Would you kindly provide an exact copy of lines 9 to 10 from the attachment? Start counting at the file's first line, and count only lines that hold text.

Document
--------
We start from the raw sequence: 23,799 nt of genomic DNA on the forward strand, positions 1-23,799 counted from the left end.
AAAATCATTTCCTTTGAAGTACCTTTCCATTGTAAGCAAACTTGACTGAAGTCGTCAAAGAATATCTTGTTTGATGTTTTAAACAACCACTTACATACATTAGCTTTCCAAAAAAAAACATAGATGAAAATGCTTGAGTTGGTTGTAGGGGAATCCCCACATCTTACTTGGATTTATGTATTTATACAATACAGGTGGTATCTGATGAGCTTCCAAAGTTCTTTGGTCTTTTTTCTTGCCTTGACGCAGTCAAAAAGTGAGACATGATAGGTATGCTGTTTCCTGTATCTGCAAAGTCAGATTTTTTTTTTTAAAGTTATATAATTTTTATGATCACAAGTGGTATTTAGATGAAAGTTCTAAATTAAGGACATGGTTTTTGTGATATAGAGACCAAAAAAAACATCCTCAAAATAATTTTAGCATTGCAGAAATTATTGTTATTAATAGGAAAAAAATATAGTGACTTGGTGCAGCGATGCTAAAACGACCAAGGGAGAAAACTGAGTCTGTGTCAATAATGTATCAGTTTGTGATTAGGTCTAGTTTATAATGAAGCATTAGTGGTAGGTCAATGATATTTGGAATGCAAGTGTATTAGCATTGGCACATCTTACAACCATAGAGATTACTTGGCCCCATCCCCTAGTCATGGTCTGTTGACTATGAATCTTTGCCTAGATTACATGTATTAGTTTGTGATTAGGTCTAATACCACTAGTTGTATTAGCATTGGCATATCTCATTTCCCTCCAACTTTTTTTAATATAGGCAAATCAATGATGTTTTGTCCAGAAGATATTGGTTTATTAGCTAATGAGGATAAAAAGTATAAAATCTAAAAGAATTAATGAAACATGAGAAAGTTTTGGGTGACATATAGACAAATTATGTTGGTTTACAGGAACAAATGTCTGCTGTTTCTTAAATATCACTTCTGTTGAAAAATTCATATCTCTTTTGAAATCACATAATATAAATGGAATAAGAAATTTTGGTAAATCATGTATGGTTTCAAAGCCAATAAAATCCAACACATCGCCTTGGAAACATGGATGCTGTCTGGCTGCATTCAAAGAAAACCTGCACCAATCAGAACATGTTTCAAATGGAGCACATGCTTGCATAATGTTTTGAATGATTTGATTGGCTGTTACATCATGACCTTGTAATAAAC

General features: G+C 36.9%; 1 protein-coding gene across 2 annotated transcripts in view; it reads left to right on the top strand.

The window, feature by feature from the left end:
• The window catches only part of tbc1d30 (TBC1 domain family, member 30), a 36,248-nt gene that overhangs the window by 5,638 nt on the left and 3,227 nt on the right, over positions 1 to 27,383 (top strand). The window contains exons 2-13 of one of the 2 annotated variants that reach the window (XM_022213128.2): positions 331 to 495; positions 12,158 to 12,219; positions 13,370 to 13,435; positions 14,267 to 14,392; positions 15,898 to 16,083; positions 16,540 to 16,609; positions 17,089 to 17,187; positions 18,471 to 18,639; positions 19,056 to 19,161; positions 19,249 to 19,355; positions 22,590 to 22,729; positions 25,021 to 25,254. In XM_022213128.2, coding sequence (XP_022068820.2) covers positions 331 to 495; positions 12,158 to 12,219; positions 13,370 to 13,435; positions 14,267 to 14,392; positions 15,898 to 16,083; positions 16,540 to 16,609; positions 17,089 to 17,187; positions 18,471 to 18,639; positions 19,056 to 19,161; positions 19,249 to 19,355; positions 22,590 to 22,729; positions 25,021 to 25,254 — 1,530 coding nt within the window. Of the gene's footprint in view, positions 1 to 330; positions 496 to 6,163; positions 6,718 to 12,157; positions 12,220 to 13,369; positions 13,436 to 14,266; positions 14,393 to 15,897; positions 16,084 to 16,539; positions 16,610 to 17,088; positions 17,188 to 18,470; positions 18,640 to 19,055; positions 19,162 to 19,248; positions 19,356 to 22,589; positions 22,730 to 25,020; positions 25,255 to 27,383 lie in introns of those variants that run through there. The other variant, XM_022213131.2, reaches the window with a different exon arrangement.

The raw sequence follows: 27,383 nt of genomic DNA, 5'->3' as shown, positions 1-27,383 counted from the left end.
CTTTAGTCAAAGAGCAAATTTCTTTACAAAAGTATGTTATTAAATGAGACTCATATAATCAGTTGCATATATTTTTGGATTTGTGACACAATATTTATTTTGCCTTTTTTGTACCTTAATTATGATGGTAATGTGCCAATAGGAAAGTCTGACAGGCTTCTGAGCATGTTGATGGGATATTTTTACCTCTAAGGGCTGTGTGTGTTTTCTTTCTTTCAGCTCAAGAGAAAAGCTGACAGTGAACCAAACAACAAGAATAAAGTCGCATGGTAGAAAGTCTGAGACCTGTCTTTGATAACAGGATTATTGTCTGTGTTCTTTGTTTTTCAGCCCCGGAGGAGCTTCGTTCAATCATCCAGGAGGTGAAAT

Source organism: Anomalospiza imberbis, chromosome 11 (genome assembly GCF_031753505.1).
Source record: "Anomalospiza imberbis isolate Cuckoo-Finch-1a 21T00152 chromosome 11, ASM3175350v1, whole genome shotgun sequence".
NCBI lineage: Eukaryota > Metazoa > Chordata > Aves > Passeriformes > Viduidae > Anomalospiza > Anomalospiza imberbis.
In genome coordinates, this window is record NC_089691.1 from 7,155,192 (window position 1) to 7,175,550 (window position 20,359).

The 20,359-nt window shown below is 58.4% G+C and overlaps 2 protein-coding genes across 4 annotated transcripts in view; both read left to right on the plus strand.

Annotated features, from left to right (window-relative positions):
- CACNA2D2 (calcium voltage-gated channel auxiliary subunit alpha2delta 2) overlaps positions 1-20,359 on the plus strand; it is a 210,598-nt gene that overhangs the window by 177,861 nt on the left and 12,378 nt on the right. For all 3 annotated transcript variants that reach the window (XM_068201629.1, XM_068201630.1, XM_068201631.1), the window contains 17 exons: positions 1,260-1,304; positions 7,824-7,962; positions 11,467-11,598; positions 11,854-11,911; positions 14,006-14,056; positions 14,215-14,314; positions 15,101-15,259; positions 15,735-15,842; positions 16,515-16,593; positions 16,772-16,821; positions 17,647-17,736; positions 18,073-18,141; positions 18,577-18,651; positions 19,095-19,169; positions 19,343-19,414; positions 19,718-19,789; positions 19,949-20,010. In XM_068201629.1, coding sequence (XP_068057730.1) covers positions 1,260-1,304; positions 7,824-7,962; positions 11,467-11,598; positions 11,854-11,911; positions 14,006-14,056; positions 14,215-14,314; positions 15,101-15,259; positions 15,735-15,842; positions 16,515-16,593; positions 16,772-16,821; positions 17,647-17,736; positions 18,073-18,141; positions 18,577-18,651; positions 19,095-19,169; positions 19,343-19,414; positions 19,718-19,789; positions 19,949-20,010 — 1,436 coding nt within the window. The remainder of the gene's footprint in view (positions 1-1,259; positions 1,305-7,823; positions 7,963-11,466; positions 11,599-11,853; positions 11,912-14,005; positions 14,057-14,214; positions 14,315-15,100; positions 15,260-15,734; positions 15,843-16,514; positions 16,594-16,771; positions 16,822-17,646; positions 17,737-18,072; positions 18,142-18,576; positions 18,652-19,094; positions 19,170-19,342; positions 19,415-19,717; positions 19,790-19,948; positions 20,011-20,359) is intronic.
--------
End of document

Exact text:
Source record: "Anomalospiza imberbis isolate Cuckoo-Finch-1a 21T00152 chromosome 11, ASM3175350v1, whole genome shotgun sequence".
NCBI lineage: Eukaryota > Metazoa > Chordata > Aves > Passeriformes > Viduidae > Anomalospiza > Anomalospiza imberbis.